Courtesy of TARC

TARC said riders have until March 31 to exchange paper tickets for credit on the new MyTARC tap card, and the bus service is offering free rides systemwide for three days ahead of Monday’s system launch.

Customers also have until the end of March to get the card free with the purchase of $5 or more in fares, said a TARC spokesman, Jeremy Priddy. Starting April 1, the card will cost $5.

“The ticket exchange has been pretty easy going, besides the fact that you do have to come to Union Station; that’s the only place we can do it,” Priddy said. “Everyone who needs to exchange tickets, they can come in now, they can come in any time up until March 31.”

Paper tickets won’t be honored as of the start of service around 4:30 a.m. on Monday, Jan.7, Priddy said, adding TARC would offer complimentary rides across its system Friday, Saturday and Sunday. The card can be purchased online, at the Nia Center on West Broadway and at TARC’s Union Station headquarters, also on Broadway.

“Our hope is that for anyone who hasn’t had a chance to come to Union Station or hasn’t had a chance to come to the Nia Center, they can use that complimentary service to get down here and get those cards,” Priddy said.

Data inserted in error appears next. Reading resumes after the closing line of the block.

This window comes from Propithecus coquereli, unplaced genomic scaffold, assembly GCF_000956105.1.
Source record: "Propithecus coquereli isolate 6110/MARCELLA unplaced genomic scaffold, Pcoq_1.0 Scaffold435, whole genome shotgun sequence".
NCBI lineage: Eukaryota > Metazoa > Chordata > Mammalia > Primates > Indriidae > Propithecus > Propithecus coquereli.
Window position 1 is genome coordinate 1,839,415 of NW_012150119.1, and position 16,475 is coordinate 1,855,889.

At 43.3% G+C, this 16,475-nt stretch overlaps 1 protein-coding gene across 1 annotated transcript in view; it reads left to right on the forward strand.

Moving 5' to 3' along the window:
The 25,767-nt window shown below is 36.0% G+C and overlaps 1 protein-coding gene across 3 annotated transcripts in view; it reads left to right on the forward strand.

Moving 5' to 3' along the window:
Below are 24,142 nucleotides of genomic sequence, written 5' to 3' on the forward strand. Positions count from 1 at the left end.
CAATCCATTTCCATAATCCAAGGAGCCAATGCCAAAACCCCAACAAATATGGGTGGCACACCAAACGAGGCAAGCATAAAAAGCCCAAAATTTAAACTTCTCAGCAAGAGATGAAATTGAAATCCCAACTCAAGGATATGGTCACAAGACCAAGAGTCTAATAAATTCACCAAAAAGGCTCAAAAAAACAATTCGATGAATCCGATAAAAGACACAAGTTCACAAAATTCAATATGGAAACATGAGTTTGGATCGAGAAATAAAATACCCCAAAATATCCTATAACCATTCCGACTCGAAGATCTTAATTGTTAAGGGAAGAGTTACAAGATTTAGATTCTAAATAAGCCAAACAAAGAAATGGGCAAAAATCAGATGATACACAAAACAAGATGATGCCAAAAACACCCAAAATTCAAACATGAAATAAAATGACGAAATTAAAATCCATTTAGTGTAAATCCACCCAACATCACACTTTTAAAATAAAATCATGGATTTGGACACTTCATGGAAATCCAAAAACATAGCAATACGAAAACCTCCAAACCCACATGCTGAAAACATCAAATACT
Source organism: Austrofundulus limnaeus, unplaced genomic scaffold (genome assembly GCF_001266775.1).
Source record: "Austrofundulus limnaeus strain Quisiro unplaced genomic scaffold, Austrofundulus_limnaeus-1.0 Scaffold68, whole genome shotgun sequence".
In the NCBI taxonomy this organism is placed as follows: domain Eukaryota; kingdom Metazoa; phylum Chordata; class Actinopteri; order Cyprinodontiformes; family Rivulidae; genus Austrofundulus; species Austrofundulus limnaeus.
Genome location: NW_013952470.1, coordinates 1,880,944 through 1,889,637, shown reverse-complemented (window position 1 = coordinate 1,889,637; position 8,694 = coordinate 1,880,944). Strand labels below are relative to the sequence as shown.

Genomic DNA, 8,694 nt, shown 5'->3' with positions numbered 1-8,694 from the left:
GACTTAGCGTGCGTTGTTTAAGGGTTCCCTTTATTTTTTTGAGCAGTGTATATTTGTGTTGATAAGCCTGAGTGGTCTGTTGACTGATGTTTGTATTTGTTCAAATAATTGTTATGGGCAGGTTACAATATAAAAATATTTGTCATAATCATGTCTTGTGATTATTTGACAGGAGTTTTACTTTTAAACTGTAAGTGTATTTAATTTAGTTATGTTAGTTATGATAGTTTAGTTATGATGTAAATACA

In addition to the several-times-delayed launch of the tap-card system, TARC has recently kicked off a deep, half-million-dollar review and planning process. The operations analysis will take until the middle of 2020, and will be focused on making current service more efficient.

A long-range plan will follow, mapping out TARC’s role in an integrated, regional mobility system.

Priddy said TARC soft-launched a revamped website a couple of weeks ago, a little bit earlier than initially planned.

“There were a couple of rough days early on, but it’s starting to smooth out,” he said. “Over the next couple of days … you’ll start seeing that fill out a lot more.”

[dc_ad size="9"] [dc_ad size="10"]
Mark R. Long
Louisville native Mark Long is glad to be home after 18+ years away in New York and London. He’s putting his writing and editing experience at The Wall Street Journal to work as a freelancer, digging into stories on infrastructure, transportation, urban design and ecology.